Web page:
PostScript: Illuminating coincidences

The irony of the military induction center's location; a realization about Hanukka, and a surprising haredi performance.

December 22, 2011 21:13
4 minute read.

SHULI RAND 311. (photo credit: Wikimedia Commons)


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The military induction center in Jerusalem is, with obvious irony, in the middle of an ultra-Orthodox neighborhood. For generations now, Jerusalem’s teenagers, taking their first step along the path to compulsory military service, have had to wade through an ever-growing mass of haredi teenagers who are almost automatically exempted from doing the same.

That this is patently absurd, void of logic, grossly discriminatory, unfair, the root of resentment, social unrest, even hatred, is nothing new. It became personal the other day, however, when one of the kids in line waiting to be inducted was our son Gavriel, and this became the third time I have gone through the process.

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“Must be mad,” I thought to myself, a total “freier,” the word Israelis like to use when referring to a “sucker.”

The scam is just so obvious it would be funny if it were not so potentially disastrous in its consequences. This is a time bomb waiting to explode in our life time, and if you doubt it, get off at the central bus station, take a right, walk a few blocks and turn left at the felafel stand and ask for directions.

So that was my first illuminating coincidence: Gavriel having to walk through a sea of black to go and join the Israeli army.

Then, at work, we met to have the traditional sufgania (doughnut) and cola and, as usual, a very wise member of our staff gave his interpretation of then and now, relating to our work on strategic issues and the festival at hand. Hanukka, he said, is the only festival not mentioned in the Mishna.

The reason, he said, was unknown but widely believed to be that it represented a period of history the Jews wanted to forget, put aside. It was a period of militancy and conquest, of injudicious fights against the superpowers of the day and, most destructively of all, when the division between state and religion was broken down, when the priests took over government, and those who claimed to represent God became gods themselves.

Those who passed on the Oral Law wanted to leave this chapter out of Jewish history, but public memory apparently kept it alive until it evolved into what we know as Hanukka today, essentially the oldest renewable energy story on earth.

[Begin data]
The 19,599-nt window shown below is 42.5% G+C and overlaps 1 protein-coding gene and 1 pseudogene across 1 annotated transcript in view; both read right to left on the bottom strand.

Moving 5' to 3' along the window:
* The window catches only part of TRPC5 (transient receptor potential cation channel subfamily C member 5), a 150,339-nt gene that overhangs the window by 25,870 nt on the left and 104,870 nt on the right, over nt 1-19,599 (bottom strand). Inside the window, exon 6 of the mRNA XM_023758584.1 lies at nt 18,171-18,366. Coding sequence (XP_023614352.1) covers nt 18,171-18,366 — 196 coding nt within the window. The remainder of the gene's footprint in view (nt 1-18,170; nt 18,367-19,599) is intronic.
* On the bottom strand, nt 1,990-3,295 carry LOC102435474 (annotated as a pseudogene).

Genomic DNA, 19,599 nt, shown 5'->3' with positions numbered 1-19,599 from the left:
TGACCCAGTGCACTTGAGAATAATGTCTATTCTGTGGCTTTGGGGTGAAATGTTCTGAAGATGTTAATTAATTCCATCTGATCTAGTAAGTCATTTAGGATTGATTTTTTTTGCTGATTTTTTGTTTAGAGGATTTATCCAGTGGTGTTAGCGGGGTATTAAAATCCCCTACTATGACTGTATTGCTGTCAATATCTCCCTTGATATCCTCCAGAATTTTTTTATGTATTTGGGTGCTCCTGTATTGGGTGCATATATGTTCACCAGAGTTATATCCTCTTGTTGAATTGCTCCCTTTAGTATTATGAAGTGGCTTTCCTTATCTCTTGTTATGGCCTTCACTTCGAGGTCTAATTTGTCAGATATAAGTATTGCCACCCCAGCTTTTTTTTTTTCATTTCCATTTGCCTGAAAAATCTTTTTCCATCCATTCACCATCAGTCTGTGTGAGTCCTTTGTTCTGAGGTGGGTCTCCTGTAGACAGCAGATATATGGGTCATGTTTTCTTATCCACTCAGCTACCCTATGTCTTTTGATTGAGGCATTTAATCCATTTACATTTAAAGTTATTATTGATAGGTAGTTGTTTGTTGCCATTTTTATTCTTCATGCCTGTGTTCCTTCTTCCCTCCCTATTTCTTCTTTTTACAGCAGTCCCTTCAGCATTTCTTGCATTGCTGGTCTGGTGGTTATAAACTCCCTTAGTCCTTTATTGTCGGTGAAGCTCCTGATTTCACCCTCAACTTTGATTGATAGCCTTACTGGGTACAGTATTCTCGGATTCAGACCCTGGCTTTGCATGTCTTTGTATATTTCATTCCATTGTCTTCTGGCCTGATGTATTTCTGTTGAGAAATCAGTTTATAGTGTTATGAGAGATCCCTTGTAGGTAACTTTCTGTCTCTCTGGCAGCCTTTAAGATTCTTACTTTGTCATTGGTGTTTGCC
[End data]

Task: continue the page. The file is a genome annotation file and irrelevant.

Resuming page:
That was the second illumination of the day: The festival of light actually symbolizes a period of darkness and self-destruction in Jewish history, and a distinctive feeling that sometimes legends are probably better left alone.

That night I went to a lovely performance by haredi performer Shuli Rand at the Jerusalem Zappa Club. I would not have dreamed of going had not a friend insisted, and I will remain ever grateful for a wonderful and heart-warming evening that came as my third, and most gratifying, illumination.

The Zappa Club, in the stockyard of the old railway station, is as cool as can be, with black walls, subdued art, and good sound, lighting and food. Rand was magnificent in long coat, Tuvia-milkman hat and flowing white bread. The musicians were all male. Not one of them had a kippa. One had a Mohawk and an ear ring. They could not have been more different.

The harmony between them, however, could not have been more perfect.

They were terrific, but the star of the evening was without doubt the audience: men and women, non-observant and religious, crocheted kippot and shtreimels, all swaying, clapping, humming and enjoying a cross-cultural experience, a Jewish experience, in what is supposed to be the capital of the Jewish world, an all-too-rare and treasured occasion.

From the morning’s tensions, and dark thoughts with Gavriel’s induction, to the revelation that Hanukka was actually about darkness, it was an intense day.

Thankfully it ended with an experience of what it could be like if we could only see the light in the darkness.

The messages were clear: the status quo has to change, the “black sea” has to be parted, there is an urgent need for national service for all before the country implodes. Censorship never works. Even the mighty Mishna could not hide history, and ultimately there is nothing stronger than the tongue. State and religion have to be kept apart. Be careful with whom you pick your fights, and treasure national unity above all. And, when down and out and depressed, go light candles with Shuli Rand and his band at Zappa, and Hanukka may sparkle once again.

It is time to see the light.

The writer is a senior research associate at the Institute for Strategic Studies at Tel Aviv University. His most recent book, The Anatomy of Israel’s Survival, was published by Public Affairs, New York, in the fall.

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